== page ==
Nigeria number one in the world for jihadist murders of Christians

Tuesday, February 15, 2022

by Karen Faulkner, Worthy News Correspondent

(Worthy News) - Nigeria ranked number one in the world last year for the number of Christians murdered by Islamic jihadists: 3,462 Nigerian Christians were slaughtered in what rights groups have described as a “killing field” for Christians. In its 2021 annual report, the United States Commission on International Religious Freedom (USCIRF) warned of a “Christian genocide” if the Nigerian government does not protect its Christian communities.

According to careful records kept by church groups, between 11,500-12,000 Christians have been murdered by Islamic jihadists since Islamic Fulani President Muhammadu Buhari took power in 2015, Genocide Watch reports.

The Islamic State West Africa Province (ISWAP) and Boko Haram are responsible for many of the killings, as well as for hundreds of abductions of Christians. However, extremist Fulani herdsmen have emerged as posing the greatest threat to Nigeria’s Christians. Murder, displacement, abduction, and destruction of homes and churches have become regular occurrences while the world stands silent: in addition to the death toll, 4-5 million people have been displaced as their homes were destroyed; some 2,000 church buildings have been burned down.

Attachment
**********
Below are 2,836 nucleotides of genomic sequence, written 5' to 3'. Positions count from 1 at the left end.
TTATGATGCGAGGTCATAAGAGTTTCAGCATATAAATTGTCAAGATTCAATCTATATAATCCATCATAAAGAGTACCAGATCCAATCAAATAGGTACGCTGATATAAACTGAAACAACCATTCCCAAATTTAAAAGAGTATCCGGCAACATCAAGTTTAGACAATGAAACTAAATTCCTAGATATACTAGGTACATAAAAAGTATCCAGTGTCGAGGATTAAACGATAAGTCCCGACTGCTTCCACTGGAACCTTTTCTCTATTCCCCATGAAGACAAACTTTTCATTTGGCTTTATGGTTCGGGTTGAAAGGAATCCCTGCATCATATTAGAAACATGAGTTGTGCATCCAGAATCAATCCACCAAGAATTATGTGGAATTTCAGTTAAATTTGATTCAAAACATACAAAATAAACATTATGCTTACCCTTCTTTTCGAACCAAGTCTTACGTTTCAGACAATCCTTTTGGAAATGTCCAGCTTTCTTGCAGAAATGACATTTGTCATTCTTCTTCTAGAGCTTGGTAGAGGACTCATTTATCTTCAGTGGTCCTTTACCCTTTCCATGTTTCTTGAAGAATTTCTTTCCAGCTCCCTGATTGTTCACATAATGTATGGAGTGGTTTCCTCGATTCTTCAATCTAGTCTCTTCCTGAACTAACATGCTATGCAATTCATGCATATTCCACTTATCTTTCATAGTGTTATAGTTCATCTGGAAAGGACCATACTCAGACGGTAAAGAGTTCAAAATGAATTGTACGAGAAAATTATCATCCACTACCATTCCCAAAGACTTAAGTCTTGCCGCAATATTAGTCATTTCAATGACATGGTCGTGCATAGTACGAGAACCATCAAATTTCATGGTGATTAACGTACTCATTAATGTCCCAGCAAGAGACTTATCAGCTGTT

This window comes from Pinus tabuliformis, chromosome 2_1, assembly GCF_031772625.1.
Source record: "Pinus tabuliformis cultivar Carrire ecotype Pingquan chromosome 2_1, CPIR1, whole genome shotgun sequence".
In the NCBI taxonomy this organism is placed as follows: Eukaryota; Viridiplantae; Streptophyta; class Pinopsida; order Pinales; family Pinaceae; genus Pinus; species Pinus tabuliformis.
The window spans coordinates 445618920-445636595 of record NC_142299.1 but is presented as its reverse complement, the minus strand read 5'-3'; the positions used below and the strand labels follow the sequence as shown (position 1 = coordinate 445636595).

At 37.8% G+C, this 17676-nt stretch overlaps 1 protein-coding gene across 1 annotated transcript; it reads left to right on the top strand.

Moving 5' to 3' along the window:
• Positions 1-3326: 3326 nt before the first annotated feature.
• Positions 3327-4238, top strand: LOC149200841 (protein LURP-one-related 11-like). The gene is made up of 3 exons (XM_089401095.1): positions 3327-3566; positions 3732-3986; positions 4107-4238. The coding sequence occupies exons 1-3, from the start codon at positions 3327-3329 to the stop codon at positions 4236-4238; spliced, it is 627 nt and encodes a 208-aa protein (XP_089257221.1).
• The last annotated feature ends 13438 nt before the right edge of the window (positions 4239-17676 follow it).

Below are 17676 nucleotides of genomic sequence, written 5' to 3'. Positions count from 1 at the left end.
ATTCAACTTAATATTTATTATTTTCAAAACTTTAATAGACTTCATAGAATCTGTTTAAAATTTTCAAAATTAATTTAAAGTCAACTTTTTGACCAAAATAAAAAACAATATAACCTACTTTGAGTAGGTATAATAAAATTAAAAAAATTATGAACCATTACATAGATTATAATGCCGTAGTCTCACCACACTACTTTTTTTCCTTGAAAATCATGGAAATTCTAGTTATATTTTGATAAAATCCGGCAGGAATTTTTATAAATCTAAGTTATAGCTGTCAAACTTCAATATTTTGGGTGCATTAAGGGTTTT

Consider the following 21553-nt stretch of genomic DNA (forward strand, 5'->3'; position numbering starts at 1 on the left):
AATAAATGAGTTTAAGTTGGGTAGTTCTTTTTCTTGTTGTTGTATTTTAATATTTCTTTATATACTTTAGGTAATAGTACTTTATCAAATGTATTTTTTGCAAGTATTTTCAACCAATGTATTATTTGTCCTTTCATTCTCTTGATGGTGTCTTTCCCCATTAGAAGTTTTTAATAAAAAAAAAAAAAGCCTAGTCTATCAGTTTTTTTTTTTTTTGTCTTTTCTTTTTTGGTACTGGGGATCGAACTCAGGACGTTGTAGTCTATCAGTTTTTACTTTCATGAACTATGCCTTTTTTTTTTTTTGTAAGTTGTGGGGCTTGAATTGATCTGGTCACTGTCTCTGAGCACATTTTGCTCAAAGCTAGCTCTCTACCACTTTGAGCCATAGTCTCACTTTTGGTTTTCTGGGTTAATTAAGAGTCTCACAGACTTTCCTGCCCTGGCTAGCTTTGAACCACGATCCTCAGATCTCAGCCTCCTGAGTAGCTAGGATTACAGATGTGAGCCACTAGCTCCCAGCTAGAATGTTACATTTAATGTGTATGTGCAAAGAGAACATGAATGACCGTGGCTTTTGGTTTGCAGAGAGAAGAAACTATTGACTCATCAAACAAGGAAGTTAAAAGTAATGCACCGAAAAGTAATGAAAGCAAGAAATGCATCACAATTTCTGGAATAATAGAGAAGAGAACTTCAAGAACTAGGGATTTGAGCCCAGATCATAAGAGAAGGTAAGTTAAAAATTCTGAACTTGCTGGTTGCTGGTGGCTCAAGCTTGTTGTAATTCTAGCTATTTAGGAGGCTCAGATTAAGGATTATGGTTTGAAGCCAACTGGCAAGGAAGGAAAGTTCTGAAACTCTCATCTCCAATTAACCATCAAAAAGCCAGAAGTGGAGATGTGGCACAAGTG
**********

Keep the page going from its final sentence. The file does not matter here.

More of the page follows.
Led by Buhari, himself Fulani, the Nigerian government has downplayed the ongoing massacres of Christians as fighting over land. The Biden administration even went so far as to remove Nigeria from its list of Countries of Particular Concern for religious persecution earlier this year, ahead of a visit to the country by US Secretary of state Anthony Blinken. The world has stood silent in the face of repeated pleas by Christians on the ground, and by rights groups such as International Christian Concern that work to help and represent them.

International Christian Concern has issued another call to prayer and action: “Please be in prayer for our brothers and sisters in Nigeria. In addition, we encourage you to contact the Nigerian embassy in your country today, calling on them to address the persecution of Christians.”